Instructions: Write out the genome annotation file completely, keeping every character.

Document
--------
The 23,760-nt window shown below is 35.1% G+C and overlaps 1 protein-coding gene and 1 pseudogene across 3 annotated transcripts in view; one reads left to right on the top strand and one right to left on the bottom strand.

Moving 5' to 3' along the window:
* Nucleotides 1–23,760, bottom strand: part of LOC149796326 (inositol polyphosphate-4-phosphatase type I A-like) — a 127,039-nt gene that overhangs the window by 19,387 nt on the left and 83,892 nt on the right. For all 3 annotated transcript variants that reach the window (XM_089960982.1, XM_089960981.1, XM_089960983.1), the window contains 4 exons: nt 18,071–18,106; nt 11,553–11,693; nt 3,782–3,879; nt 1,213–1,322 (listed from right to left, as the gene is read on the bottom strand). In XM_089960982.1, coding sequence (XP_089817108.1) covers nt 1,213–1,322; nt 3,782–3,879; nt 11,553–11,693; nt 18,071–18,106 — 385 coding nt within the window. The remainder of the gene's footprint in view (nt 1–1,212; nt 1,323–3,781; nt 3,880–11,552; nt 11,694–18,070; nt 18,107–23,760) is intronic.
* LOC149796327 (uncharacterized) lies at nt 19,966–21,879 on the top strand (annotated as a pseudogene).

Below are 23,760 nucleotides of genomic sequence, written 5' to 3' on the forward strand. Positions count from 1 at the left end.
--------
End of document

The 23,760-nt window shown below is 35.1% G+C and overlaps 1 protein-coding gene and 1 pseudogene across 3 annotated transcripts in view; one reads left to right on the top strand and one right to left on the bottom strand.

Moving 5' to 3' along the window:
* Nucleotides 1–23,760, bottom strand: part of LOC149796326 (inositol polyphosphate-4-phosphatase type I A-like) — a 127,039-nt gene that overhangs the window by 19,387 nt on the left and 83,892 nt on the right. For all 3 annotated transcript variants that reach the window (XM_089960982.1, XM_089960981.1, XM_089960983.1), the window contains 4 exons: nt 18,071–18,106; nt 11,553–11,693; nt 3,782–3,879; nt 1,213–1,322 (listed from right to left, as the gene is read on the bottom strand). In XM_089960982.1, coding sequence (XP_089817108.1) covers nt 1,213–1,322; nt 3,782–3,879; nt 11,553–11,693; nt 18,071–18,106 — 385 coding nt within the window. The remainder of the gene's footprint in view (nt 1–1,212; nt 1,323–3,781; nt 3,880–11,552; nt 11,694–18,070; nt 18,107–23,760) is intronic.
* LOC149796327 (uncharacterized) lies at nt 19,966–21,879 on the top strand (annotated as a pseudogene).

Below are 23,760 nucleotides of genomic sequence, written 5' to 3' on the forward strand. Positions count from 1 at the left end.